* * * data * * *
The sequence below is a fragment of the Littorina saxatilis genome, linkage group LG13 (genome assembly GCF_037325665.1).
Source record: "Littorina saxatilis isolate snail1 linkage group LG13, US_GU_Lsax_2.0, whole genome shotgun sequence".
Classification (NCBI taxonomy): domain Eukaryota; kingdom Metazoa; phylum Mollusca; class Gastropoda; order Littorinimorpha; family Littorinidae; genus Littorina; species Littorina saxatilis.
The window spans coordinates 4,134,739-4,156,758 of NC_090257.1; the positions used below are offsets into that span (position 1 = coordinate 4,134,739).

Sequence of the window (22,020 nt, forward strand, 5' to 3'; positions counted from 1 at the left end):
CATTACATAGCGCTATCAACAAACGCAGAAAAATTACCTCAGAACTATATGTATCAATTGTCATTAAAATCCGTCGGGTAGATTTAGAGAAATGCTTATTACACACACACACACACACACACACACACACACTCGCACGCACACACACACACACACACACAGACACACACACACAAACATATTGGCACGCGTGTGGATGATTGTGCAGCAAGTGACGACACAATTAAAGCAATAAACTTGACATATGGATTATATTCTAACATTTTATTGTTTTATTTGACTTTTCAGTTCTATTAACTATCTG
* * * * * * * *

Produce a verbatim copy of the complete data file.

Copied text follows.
The sequence below is a fragment of the Littorina saxatilis genome, linkage group LG13 (genome assembly GCF_037325665.1).
Source record: "Littorina saxatilis isolate snail1 linkage group LG13, US_GU_Lsax_2.0, whole genome shotgun sequence".
Classification (NCBI taxonomy): domain Eukaryota; kingdom Metazoa; phylum Mollusca; class Gastropoda; order Littorinimorpha; family Littorinidae; genus Littorina; species Littorina saxatilis.
The window spans coordinates 4,134,739-4,156,758 of NC_090257.1; the positions used below are offsets into that span (position 1 = coordinate 4,134,739).

Sequence of the window (22,020 nt, forward strand, 5' to 3'; positions counted from 1 at the left end):
CATTACATAGCGCTATCAACAAACGCAGAAAAATTACCTCAGAACTATATGTATCAATTGTCATTAAAATCCGTCGGGTAGATTTAGAGAAATGCTTATTACACACACACACACACACACACACACACACACTCGCACGCACACACACACACACACACACAGACACACACACACAAACATATTGGCACGCGTGTGGATGATTGTGCAGCAAGTGACGACACAATTAAAGCAATAAACTTGACATATGGATTATATTCTAACATTTTATTGTTTTATTTGACTTTTCAGTTCTATTAACTATCTG